FIG. 3 shows a block diagram of an exemplary system of the present invention;
FIG. 4 shows a flow chart for synchronization of a client;
FIG. 5 shows a block diagram of another exemplary system of the present invention; and
DETAILED DESCRIPTION OF THE PREFERRED EMBODIMENTS
FIG. 6 shows an screen display of event data of the present invention.
FIG. 1 is a flow chart of an exemplary method of providing automated event polling. The process begins by logging data into a database on a server, in step 10. For example, event data associated with the server can be logged for retrieval by a client application. In step 12, a request is received for the data from a client using a Hypertext Transfer Protocol (HTTP) message. In step 14, the request is responded to by reformatting the requested data into an XML format. The data in XML format is then transmitted to the client, in step 16.
Referring to FIG. 2, another exemplary method of automated event polling in a network on a client platform is shown. The process starts by generating a HTTP request for data from a database on a server, in step 20. In step 22, a response to the request is received in XML format. The data in XML format is converted to a format used by client software, in step 24. In step 26, a sequence number from the data is stored in a client database. In step 28, data that corresponds to a next sequence number is requested from the database on the server in a next HTTP request. The process loops to the start and continually repeats itself. Thus, by indexing the sequence number, the client only requests the data (e.g., alarms, status information, and the like) it has not already processed. Additionally, if the connection between the client and the server is interrupted, the client can recover event data that was logged to the server database during the interruption.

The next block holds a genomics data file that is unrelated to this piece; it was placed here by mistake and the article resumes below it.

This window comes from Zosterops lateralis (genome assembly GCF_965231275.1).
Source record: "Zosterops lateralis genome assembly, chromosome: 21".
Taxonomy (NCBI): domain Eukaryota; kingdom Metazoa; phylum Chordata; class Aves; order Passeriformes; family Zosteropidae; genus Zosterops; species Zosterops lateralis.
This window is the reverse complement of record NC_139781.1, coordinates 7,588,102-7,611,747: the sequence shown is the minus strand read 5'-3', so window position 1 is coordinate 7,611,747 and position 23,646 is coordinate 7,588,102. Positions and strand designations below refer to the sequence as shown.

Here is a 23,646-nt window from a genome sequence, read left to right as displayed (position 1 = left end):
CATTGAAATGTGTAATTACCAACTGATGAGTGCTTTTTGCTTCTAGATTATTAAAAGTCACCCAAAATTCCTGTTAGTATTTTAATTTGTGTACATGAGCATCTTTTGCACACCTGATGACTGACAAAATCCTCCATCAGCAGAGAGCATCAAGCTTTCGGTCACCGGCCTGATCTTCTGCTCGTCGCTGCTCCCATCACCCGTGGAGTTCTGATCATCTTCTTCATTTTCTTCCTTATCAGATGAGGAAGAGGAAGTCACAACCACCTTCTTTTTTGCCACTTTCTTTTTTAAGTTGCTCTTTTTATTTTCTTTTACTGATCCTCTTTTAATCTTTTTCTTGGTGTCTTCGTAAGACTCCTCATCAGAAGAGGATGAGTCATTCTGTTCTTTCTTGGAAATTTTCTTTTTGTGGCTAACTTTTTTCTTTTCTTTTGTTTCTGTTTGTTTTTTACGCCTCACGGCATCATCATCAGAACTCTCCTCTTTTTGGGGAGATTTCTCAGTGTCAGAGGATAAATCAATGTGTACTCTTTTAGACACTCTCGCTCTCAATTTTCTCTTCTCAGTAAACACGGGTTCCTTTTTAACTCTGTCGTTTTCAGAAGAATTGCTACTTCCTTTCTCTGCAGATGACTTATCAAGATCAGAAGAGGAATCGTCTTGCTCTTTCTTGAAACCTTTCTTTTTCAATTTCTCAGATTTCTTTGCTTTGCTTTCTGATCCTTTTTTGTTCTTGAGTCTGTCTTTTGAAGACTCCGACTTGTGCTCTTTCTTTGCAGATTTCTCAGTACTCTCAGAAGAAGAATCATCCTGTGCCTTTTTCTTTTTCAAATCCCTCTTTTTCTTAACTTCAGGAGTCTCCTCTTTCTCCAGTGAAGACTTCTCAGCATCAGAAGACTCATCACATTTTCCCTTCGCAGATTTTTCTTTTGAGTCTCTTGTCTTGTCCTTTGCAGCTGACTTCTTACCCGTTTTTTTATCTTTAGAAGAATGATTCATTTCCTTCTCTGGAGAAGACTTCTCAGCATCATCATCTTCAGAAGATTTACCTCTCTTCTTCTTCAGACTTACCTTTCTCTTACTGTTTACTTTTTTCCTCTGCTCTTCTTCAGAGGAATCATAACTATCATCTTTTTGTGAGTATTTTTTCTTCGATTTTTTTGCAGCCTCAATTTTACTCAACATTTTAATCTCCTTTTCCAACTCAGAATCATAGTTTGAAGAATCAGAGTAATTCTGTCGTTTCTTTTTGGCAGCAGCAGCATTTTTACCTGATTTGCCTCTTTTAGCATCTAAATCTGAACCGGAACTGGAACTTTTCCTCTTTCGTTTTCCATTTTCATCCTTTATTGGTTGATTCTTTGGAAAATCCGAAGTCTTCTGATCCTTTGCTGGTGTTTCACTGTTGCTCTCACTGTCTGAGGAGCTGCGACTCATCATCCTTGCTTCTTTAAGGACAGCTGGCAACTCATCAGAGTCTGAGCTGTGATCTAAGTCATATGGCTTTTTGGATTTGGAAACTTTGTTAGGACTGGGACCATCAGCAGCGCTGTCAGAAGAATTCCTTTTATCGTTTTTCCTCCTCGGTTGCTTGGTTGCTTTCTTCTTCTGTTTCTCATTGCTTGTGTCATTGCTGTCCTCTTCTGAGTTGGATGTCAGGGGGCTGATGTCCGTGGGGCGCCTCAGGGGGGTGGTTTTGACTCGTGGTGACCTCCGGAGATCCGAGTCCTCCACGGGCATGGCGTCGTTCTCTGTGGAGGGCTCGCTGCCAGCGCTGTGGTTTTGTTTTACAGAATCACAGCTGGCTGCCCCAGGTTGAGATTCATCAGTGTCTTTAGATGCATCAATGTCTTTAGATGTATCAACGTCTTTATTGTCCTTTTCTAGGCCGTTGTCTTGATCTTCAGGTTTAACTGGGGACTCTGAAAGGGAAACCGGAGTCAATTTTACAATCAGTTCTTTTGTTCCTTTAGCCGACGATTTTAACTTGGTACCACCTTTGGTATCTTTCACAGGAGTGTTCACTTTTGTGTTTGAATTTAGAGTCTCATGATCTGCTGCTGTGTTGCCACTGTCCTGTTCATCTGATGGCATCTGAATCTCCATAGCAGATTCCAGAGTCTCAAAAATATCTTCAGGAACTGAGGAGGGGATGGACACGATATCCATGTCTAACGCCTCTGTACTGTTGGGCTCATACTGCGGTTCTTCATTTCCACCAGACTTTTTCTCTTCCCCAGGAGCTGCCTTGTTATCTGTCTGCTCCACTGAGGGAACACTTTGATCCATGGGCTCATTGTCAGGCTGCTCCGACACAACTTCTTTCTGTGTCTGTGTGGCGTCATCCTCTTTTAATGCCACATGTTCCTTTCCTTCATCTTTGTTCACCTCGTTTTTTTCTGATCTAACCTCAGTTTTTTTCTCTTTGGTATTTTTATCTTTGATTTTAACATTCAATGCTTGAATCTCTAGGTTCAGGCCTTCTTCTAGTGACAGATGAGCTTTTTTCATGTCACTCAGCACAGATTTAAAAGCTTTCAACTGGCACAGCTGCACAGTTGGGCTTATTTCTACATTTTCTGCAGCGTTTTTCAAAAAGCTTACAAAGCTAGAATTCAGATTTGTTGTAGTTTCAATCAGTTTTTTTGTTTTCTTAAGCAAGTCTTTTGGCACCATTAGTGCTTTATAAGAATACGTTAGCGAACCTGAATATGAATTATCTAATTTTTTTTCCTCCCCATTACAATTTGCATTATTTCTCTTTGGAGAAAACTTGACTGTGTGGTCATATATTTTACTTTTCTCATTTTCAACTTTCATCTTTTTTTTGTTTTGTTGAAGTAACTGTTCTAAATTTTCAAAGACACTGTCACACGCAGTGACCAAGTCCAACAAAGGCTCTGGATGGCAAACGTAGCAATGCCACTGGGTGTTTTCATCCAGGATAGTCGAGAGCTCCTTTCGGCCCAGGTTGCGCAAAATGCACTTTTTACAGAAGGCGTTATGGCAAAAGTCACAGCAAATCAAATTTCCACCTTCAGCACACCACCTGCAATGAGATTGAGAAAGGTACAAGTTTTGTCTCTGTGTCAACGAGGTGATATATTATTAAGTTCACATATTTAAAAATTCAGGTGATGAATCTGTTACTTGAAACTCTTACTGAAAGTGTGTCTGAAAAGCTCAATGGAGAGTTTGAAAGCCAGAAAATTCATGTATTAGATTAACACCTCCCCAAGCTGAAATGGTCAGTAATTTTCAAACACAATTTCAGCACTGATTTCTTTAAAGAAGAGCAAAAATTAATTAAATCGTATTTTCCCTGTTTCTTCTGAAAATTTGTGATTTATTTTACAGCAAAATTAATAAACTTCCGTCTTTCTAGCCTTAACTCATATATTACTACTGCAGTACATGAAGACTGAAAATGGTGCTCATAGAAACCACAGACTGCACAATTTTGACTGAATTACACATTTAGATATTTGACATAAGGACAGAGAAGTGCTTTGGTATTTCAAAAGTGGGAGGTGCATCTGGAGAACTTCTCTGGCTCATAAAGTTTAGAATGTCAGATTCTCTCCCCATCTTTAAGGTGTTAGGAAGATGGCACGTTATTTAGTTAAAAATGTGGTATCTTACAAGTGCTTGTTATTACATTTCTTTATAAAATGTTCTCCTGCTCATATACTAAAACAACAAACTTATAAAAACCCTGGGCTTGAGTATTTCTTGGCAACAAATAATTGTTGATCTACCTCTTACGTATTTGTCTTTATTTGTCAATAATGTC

To facilitate an understanding of the invention, many aspects of the invention are described in terms of sequences of actions to be performed by elements of a computer-based system. It will be recognized that in each of the embodiments, the various actions could be performed by specialized circuits (e.g., discrete logic gates interconnected to perform a specialized function), by program instructions being executed by one or more processors, or by a combination of both. Moreover, the invention can additionally be considered to be embodied entirely within any form of a computer readable storage medium having stored therein an appropriate set of computer instructions that would cause a processor to carry out the techniques described herein. Thus, the various aspects of the invention may be embodied in many different forms, and all such forms are contemplated to be within the scope of the invention. For each of the various aspects of the invention, any such form of an embodiment may be referred to herein as “logic that” performs a described action.
FIG. 3 shows a block diagram of an exemplary system for providing automated event polling. The system comprises a computer-based server and a computer-based client. The computer-based server 300 includes logic that receives a HTTP request (e.g., web server 308) for data from a database 304 on the server 300. The computer-based server 300 also includes logic that responds to the request (e.g., data interface 306) by reformatting the data into an XML format and logic that transmits the data in XML format. A computer-based client 310 includes logic that generates the HTTP request (e.g., client interface 312) for the data from the database 304 on the server 300. The computer-based client 310 also includes logic that receives the data (e.g., client interface 312) transmitted from the server 300 in an XML format and logic that converts the data in XML format to a format used by client software 316.